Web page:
This is an expensive exercise, but with the advantage of keeping your priority date given by the office where the provisional patent was filed, should the search be in your favour. Since a prior professional search is still recommended for South African patent applications, it is possible and advisable to do a preliminary search yourself on free search engines available on the internet before any patent agent is consulted. The South African Patent Office has no such facilities and South African searches must be done manually.

USA: |

5. Is my idea worth patenting?

"Anything that won't sell, I dont want to invent" - Thomas Edison 

It is necessary to consider market trends before a small fortune is spend to patent an invention. Find answers to these questions regarding your idea or product: Does it solve a problem? Is there a market for it and how large is the demand? What is the growth potential? Can it be manufactured competitively? What competitive products are there on the market? Will the market still be there after the incubation period? How long will it take to put the product on the market? How will the product be marketed and sold? To address these questions requires a professional approach and the following steps are proposed: Firstly it must be determined whether the invention solves some problems to a certain technical standard.

6. How do I register a patent?

In the case of a provisional patent any person can undertake its registration in South Africa. (The registration of a final patent must, however, be done through a registered patent agent). A priority date will be given by the:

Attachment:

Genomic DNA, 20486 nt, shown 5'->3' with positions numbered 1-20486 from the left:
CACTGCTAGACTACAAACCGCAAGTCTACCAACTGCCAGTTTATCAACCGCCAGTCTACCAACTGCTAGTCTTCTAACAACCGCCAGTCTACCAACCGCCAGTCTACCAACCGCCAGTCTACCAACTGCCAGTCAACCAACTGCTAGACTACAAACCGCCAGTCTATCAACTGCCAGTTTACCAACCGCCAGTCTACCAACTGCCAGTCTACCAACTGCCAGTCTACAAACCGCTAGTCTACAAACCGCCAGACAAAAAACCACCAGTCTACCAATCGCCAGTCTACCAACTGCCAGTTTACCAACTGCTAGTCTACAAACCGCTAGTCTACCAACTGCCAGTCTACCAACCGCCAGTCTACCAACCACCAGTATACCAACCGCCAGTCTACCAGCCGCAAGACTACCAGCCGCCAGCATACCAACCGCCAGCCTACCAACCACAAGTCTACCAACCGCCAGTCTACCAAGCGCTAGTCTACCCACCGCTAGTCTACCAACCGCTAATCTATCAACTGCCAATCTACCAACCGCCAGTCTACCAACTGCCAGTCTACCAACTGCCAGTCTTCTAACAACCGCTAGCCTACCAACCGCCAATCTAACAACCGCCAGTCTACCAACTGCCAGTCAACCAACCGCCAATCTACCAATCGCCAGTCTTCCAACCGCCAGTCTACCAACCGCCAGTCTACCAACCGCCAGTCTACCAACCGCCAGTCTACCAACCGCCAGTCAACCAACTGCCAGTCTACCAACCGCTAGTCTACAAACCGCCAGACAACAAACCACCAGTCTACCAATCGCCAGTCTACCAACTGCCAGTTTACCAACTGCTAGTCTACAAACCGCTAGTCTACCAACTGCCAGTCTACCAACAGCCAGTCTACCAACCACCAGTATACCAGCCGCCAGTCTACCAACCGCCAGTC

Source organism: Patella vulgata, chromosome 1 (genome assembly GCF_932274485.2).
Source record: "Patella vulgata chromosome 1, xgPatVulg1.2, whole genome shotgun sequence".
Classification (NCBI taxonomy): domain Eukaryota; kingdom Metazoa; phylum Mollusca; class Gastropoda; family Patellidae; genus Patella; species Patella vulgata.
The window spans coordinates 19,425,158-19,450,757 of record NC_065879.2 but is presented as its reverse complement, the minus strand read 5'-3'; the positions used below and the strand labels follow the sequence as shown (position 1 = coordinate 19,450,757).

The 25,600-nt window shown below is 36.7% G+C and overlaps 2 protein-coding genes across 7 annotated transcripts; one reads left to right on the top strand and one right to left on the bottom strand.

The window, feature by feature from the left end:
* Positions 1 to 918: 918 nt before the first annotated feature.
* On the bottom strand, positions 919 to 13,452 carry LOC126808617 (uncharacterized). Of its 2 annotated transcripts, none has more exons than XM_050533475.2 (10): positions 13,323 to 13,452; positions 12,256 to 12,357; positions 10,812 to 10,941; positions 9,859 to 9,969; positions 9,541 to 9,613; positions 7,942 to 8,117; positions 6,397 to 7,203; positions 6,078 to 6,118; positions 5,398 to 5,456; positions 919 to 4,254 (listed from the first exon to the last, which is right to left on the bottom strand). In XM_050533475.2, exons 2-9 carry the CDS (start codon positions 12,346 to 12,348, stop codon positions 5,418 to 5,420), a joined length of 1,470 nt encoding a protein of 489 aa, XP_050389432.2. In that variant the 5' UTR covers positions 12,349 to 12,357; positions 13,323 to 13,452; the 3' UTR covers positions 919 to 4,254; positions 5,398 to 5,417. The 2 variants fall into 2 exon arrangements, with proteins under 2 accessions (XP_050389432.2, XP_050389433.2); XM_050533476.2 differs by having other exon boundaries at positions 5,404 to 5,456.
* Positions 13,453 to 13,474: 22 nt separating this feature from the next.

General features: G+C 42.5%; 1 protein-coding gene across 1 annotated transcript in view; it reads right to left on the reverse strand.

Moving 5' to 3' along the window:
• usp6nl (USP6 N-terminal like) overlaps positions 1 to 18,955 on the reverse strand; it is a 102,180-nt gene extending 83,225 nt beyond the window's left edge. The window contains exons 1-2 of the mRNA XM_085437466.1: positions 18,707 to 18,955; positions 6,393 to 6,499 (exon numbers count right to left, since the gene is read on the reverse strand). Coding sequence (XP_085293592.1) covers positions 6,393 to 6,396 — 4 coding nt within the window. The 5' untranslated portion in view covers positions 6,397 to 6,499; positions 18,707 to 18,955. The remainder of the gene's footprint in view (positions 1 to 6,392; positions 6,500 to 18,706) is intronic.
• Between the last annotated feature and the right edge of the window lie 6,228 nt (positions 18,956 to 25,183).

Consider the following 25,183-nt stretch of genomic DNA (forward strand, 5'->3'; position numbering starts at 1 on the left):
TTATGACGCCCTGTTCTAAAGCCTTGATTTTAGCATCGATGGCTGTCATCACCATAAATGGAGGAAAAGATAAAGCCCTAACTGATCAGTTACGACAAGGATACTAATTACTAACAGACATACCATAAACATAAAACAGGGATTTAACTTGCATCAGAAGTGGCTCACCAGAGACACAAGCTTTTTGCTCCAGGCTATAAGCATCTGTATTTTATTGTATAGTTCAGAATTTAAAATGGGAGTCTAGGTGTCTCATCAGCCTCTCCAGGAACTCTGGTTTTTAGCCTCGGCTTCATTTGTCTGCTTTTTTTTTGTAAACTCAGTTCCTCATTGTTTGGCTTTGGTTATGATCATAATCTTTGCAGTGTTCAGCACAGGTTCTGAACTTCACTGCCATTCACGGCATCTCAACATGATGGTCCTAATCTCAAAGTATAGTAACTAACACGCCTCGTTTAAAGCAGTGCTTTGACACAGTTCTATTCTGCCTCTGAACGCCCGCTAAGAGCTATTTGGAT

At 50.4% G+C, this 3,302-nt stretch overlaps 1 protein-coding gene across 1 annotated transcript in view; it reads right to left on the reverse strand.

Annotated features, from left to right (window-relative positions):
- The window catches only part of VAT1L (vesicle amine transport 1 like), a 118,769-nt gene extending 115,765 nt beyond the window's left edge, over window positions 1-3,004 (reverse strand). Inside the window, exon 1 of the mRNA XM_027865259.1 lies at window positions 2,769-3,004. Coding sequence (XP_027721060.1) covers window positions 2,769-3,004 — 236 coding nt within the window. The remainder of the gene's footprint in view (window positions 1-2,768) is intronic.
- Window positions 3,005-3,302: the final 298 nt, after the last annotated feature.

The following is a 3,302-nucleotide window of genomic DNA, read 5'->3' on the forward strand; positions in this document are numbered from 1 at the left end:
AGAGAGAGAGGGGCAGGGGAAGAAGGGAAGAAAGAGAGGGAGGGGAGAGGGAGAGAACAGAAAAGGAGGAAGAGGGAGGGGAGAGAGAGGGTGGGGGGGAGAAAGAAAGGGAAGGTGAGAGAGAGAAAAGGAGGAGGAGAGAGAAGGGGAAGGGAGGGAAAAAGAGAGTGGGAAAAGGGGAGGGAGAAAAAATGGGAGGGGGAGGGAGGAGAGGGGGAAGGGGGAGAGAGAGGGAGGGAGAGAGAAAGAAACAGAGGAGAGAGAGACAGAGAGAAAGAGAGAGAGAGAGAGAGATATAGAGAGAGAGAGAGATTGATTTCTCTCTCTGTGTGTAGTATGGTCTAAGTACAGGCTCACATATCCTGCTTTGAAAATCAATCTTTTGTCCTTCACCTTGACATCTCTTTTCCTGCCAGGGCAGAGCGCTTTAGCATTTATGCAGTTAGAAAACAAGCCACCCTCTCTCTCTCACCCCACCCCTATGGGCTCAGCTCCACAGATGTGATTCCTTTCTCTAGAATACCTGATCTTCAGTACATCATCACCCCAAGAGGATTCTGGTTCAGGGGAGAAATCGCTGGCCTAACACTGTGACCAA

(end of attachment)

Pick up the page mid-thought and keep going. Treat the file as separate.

Office of Patents and Trade Marks
Private Bag X400
Pretoria 0001
Tel: (012) 310 9791

to an applicant who's application is formally correct, at a fee of R60. This priority date is valid in all countries for one year. thanks to the Paris Treaty on Industrial Property signed in 1883. The applicant must decide to proceed with his application within that year and must simultaneously indicate in which other countries he intends the patent protection to be applied for. For the final stage of registration the use of an patent agent is compulsory. However, this is to your advantage because they endeavour to describe the invention in a water tight manner and see to it that the application is formally and technically correct.

For the international registration of patents, Stellenbosch University prefers to take the PCT Route to formalise the process because of the extended time limits. The international protection of patents is very expensive due to the fact that in such cases (a) patent novelty searches are compulsory and (b) the applications have to be translated into the specific country's official language. The patenting process for inventions made by staff and students at Stellenbosch University in the normal course of their work or studies, is initiated by completing an invention disclosure form.

7. The patenting proccess at Stellenbosch University

The following steps are prescribed by Stellenbosch University for staff and student who have developed a patentable idea in the normal course of their work or study at the university. The Univeristy believes that by following these steps the rights and interests of its staff, students, and that of the University, are protected at best. The necessary forms are available from the OIP. It is required of staff and students to disclose inventions according to their employment or study contract with the University.